Profile in Courage: Alison Malmon

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Alison Malmon knows the heartbreak of suicide first hand. Her older brother Brian committed suicide in March 2000 after struggling with …

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Alison Malmon knows the heartbreak of suicide first hand. Her older brother Brian committed suicide in March 2000 after struggling with untreated depression and psychosis throughout college. Brian did not seek help initially because of the stigma associated with mental illness. Malmon has said that Brian feared his mental illness.

A year and a half after her brother’s death, Malmon formed a student group at the University of Pennsylvania called “Active Minds.” She wanted to increase awareness of mental illness on college campuses and do it through students. Her belief was that students helping students would be less intimidating and encourage more students to seek treatment more quickly. And most importantly, students need to know they are not alone.

In an interview with Washingtonian Magazine, Malmon said, “I wanted to let people know they weren’t alone, that resources are available, that it’s okay to ask.”

Mental health statistics on college campuses are eye-opening:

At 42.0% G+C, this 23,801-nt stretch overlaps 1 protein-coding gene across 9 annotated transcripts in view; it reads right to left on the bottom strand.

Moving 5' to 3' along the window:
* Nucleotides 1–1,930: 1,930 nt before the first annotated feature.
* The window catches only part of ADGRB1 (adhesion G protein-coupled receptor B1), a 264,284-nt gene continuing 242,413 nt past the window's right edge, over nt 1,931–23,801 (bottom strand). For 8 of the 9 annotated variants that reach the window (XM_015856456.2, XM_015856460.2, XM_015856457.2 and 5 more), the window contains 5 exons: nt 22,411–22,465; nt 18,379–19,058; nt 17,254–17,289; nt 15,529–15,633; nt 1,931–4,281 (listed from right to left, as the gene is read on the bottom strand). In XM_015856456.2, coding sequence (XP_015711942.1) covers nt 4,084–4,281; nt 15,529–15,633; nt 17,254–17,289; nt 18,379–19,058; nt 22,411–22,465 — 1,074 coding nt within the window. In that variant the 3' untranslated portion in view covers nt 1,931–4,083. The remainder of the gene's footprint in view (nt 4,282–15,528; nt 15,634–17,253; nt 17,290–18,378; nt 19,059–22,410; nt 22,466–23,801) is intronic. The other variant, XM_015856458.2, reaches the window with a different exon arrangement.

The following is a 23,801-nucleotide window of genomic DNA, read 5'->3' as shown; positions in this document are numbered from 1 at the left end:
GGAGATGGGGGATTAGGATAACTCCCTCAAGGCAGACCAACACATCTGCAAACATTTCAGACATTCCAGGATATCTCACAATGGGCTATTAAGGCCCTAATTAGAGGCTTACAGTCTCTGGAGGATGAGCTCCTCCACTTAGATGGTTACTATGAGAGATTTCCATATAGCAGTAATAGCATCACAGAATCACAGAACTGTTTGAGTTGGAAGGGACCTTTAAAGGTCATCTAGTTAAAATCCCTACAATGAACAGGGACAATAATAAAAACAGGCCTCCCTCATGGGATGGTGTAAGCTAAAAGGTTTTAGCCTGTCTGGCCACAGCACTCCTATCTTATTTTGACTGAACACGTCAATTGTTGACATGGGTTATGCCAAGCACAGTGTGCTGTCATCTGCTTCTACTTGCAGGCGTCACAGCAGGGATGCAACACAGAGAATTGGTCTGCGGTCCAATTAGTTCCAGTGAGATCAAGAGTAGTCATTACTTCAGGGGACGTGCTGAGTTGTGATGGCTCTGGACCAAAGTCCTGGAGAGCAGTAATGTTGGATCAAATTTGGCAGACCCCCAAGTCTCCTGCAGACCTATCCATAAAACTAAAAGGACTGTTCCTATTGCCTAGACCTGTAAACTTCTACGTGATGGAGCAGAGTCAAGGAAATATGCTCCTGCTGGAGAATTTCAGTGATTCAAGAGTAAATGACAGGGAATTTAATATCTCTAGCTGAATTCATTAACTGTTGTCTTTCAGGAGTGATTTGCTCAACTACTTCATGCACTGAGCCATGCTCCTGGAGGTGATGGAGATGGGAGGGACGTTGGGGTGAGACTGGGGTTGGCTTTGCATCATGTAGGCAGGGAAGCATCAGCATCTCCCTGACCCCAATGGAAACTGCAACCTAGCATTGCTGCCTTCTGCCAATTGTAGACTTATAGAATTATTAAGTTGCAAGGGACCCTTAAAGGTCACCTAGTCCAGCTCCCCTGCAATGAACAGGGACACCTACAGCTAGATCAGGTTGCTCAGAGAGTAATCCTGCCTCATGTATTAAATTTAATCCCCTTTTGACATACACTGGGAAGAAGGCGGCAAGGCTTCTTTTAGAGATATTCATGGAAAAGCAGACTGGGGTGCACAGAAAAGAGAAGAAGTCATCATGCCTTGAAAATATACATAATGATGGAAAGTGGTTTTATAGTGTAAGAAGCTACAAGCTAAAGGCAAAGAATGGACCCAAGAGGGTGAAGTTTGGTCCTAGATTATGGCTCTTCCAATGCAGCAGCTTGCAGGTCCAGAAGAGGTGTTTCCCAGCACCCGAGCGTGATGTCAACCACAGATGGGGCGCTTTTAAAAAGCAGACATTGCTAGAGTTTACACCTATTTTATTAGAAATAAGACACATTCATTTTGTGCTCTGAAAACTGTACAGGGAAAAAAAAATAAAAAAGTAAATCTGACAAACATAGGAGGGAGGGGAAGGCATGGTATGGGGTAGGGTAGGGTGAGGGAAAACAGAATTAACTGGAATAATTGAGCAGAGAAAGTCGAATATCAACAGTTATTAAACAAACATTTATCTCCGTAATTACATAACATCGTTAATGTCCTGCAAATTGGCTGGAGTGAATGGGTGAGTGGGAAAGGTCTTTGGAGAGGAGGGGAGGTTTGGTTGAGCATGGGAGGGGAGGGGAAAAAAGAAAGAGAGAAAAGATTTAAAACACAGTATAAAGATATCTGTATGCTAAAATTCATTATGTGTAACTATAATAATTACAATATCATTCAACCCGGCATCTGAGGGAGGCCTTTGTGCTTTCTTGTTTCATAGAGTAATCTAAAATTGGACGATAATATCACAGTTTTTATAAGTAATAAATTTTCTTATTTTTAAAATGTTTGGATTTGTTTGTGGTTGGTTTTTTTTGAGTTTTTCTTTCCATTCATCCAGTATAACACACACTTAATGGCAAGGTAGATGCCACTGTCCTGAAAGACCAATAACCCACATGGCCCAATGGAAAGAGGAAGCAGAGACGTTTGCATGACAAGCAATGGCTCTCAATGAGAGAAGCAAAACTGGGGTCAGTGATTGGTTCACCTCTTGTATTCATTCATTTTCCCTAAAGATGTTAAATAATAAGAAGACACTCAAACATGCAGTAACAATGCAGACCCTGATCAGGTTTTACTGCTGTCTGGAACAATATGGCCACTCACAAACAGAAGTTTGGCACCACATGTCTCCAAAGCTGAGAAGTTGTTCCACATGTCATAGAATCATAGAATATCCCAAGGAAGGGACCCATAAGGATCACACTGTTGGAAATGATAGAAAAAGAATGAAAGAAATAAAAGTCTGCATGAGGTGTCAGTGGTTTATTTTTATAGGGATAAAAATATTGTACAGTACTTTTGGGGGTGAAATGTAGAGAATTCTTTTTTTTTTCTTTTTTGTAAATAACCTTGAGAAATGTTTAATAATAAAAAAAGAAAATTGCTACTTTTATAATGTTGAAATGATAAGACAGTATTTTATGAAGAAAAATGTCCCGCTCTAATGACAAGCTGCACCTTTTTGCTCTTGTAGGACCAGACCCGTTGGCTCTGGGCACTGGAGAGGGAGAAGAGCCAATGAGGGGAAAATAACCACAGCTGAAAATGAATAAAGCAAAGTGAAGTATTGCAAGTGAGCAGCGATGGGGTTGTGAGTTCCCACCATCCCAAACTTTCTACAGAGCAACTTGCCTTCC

• According to the Suicide Prevention Resource Center, suicide is the second leading cause of death among college students.
• One in ten college students has seriously considered suicide; 1,100 follow through every year.
• More than 40 percent of college students have felt so depressed they could not function, according to a 2006 American College Health Association report.

Schizophrenia, bipolar disorder, and other illnesses typically show up in the late teens and early twenties.

After graduating from college, Malmon decided to follow her passion and incorporated Active Minds where, today, she is the executive director. In December the organization reached an important milestone – its 300th campus chapter was formed at SUNY Oswego in New York.

Active Minds has chapters in 45 states, plus the District of Columbia, Canada, and Australia.

The organization serves as the largest resource for college students seeking to educate their peers about issues of mental health and mental illness. Active Minds has engaged more than 3,000 college student mental advocates and has reached hundreds of thousands of students with educational and awareness raising programming. To learn more, visit Activeminds.org.

The Villa Orlando and Pasadena Villa’s Smoky Mountain Lodge are adult intensive psychiatric residential treatment centers for clients with serious mental illnesses. We also provide other individualized therapy programs, step-down residential programs, and less intensive mental health services, such as Community Residential Homes, Supportive Housing, Day Treatment Programs and Life Skills training. Pasadena Villa’s Outpatient Center in Raleigh, North Carolina offers partial hospitalization (PHP) and an intensive outpatient program (PHP). If you or someone you know may need mental health services, please complete our contact form or call us at 877-845-5235 for more information.

 

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